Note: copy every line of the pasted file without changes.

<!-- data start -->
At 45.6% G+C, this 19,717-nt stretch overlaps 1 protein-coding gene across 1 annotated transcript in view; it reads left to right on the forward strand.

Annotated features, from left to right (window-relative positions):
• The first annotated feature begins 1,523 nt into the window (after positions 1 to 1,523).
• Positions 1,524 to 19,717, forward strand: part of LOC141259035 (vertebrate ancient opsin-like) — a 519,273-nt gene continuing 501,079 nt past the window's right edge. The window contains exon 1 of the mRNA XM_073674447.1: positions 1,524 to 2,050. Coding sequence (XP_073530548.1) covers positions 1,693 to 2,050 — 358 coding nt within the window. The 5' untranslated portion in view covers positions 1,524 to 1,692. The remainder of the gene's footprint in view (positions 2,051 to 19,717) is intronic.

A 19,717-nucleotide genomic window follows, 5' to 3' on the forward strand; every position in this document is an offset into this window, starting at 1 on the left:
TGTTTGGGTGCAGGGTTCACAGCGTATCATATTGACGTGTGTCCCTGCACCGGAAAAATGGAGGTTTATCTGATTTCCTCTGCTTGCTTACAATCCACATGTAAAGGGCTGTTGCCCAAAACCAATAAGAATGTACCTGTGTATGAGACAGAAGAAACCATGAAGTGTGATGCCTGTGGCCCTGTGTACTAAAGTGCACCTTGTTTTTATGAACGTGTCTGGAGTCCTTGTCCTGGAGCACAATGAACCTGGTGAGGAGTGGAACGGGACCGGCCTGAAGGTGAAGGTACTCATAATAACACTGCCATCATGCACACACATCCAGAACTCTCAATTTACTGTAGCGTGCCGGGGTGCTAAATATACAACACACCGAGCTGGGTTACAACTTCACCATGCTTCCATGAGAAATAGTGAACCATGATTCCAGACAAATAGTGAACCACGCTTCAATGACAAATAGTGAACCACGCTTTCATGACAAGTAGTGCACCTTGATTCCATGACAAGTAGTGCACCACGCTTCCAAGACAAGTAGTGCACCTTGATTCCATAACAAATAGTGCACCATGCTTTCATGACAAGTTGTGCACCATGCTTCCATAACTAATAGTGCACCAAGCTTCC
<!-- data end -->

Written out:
At 45.6% G+C, this 19,717-nt stretch overlaps 1 protein-coding gene across 1 annotated transcript in view; it reads left to right on the forward strand.

Annotated features, from left to right (window-relative positions):
• The first annotated feature begins 1,523 nt into the window (after positions 1 to 1,523).
• Positions 1,524 to 19,717, forward strand: part of LOC141259035 (vertebrate ancient opsin-like) — a 519,273-nt gene continuing 501,079 nt past the window's right edge. The window contains exon 1 of the mRNA XM_073674447.1: positions 1,524 to 2,050. Coding sequence (XP_073530548.1) covers positions 1,693 to 2,050 — 358 coding nt within the window. The 5' untranslated portion in view covers positions 1,524 to 1,692. The remainder of the gene's footprint in view (positions 2,051 to 19,717) is intronic.

A 19,717-nucleotide genomic window follows, 5' to 3' on the forward strand; every position in this document is an offset into this window, starting at 1 on the left:
TGTTTGGGTGCAGGGTTCACAGCGTATCATATTGACGTGTGTCCCTGCACCGGAAAAATGGAGGTTTATCTGATTTCCTCTGCTTGCTTACAATCCACATGTAAAGGGCTGTTGCCCAAAACCAATAAGAATGTACCTGTGTATGAGACAGAAGAAACCATGAAGTGTGATGCCTGTGGCCCTGTGTACTAAAGTGCACCTTGTTTTTATGAACGTGTCTGGAGTCCTTGTCCTGGAGCACAATGAACCTGGTGAGGAGTGGAACGGGACCGGCCTGAAGGTGAAGGTACTCATAATAACACTGCCATCATGCACACACATCCAGAACTCTCAATTTACTGTAGCGTGCCGGGGTGCTAAATATACAACACACCGAGCTGGGTTACAACTTCACCATGCTTCCATGAGAAATAGTGAACCATGATTCCAGACAAATAGTGAACCACGCTTCAATGACAAATAGTGAACCACGCTTTCATGACAAGTAGTGCACCTTGATTCCATGACAAGTAGTGCACCACGCTTCCAAGACAAGTAGTGCACCTTGATTCCATAACAAATAGTGCACCATGCTTTCATGACAAGTTGTGCACCATGCTTCCATAACTAATAGTGCACCAAGCTTCC